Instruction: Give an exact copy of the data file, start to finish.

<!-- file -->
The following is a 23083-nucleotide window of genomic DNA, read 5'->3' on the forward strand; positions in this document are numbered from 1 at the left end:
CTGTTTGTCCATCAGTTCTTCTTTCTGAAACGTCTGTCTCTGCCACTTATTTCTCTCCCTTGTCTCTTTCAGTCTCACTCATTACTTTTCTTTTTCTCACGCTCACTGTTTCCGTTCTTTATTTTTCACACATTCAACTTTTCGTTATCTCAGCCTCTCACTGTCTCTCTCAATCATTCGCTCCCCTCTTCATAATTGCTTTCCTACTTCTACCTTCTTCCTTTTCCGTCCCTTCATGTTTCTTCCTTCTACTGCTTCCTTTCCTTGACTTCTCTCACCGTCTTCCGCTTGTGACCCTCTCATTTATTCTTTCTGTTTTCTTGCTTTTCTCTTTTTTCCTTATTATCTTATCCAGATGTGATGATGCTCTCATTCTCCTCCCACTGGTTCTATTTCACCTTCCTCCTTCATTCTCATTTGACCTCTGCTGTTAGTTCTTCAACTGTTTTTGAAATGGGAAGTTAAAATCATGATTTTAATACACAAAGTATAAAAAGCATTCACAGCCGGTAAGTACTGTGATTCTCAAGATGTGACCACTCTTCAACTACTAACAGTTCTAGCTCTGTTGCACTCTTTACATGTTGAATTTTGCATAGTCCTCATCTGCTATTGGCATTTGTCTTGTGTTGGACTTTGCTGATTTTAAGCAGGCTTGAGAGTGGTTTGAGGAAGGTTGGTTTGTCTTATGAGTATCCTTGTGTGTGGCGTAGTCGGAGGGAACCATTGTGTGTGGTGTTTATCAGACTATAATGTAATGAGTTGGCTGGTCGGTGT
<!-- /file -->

The following is a 23083-nucleotide window of genomic DNA, read 5'->3' on the forward strand; positions in this document are numbered from 1 at the left end:
CTGTTTGTCCATCAGTTCTTCTTTCTGAAACGTCTGTCTCTGCCACTTATTTCTCTCCCTTGTCTCTTTCAGTCTCACTCATTACTTTTCTTTTTCTCACGCTCACTGTTTCCGTTCTTTATTTTTCACACATTCAACTTTTCGTTATCTCAGCCTCTCACTGTCTCTCTCAATCATTCGCTCCCCTCTTCATAATTGCTTTCCTACTTCTACCTTCTTCCTTTTCCGTCCCTTCATGTTTCTTCCTTCTACTGCTTCCTTTCCTTGACTTCTCTCACCGTCTTCCGCTTGTGACCCTCTCATTTATTCTTTCTGTTTTCTTGCTTTTCTCTTTTTTCCTTATTATCTTATCCAGATGTGATGATGCTCTCATTCTCCTCCCACTGGTTCTATTTCACCTTCCTCCTTCATTCTCATTTGACCTCTGCTGTTAGTTCTTCAACTGTTTTTGAAATGGGAAGTTAAAATCATGATTTTAATACACAAAGTATAAAAAGCATTCACAGCCGGTAAGTACTGTGATTCTCAAGATGTGACCACTCTTCAACTACTAACAGTTCTAGCTCTGTTGCACTCTTTACATGTTGAATTTTGCATAGTCCTCATCTGCTATTGGCATTTGTCTTGTGTTGGACTTTGCTGATTTTAAGCAGGCTTGAGAGTGGTTTGAGGAAGGTTGGTTTGTCTTATGAGTATCCTTGTGTGTGGCGTAGTCGGAGGGAACCATTGTGTGTGGTGTTTATCAGACTATAATGTAATGAGTTGGCTGGTCGGTGT